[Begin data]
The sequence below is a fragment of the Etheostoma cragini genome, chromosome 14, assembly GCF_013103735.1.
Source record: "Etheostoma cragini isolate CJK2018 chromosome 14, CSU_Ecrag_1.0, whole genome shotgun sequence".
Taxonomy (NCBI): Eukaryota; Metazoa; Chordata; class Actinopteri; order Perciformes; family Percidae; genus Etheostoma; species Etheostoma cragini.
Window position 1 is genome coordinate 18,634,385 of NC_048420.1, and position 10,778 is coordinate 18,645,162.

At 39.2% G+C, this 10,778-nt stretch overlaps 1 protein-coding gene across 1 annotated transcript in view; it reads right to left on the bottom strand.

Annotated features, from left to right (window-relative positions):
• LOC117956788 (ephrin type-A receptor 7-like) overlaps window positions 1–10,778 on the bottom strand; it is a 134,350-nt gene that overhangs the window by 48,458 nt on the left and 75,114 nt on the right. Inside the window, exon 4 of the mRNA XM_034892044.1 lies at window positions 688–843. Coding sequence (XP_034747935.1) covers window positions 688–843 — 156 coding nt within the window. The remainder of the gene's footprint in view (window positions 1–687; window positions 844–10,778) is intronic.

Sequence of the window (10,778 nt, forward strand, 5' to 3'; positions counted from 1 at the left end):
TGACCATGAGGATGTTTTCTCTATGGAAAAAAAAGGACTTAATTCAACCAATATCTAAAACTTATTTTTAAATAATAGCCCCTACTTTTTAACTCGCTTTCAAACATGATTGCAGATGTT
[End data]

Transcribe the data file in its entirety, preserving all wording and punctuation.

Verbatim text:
The sequence below is a fragment of the Etheostoma cragini genome, chromosome 14, assembly GCF_013103735.1.
Source record: "Etheostoma cragini isolate CJK2018 chromosome 14, CSU_Ecrag_1.0, whole genome shotgun sequence".
Taxonomy (NCBI): Eukaryota; Metazoa; Chordata; class Actinopteri; order Perciformes; family Percidae; genus Etheostoma; species Etheostoma cragini.
Window position 1 is genome coordinate 18,634,385 of NC_048420.1, and position 10,778 is coordinate 18,645,162.

At 39.2% G+C, this 10,778-nt stretch overlaps 1 protein-coding gene across 1 annotated transcript in view; it reads right to left on the bottom strand.

Annotated features, from left to right (window-relative positions):
• LOC117956788 (ephrin type-A receptor 7-like) overlaps window positions 1–10,778 on the bottom strand; it is a 134,350-nt gene that overhangs the window by 48,458 nt on the left and 75,114 nt on the right. Inside the window, exon 4 of the mRNA XM_034892044.1 lies at window positions 688–843. Coding sequence (XP_034747935.1) covers window positions 688–843 — 156 coding nt within the window. The remainder of the gene's footprint in view (window positions 1–687; window positions 844–10,778) is intronic.

Sequence of the window (10,778 nt, forward strand, 5' to 3'; positions counted from 1 at the left end):
TGACCATGAGGATGTTTTCTCTATGGAAAAAAAAGGACTTAATTCAACCAATATCTAAAACTTATTTTTAAATAATAGCCCCTACTTTTTAACTCGCTTTCAAACATGATTGCAGATGTT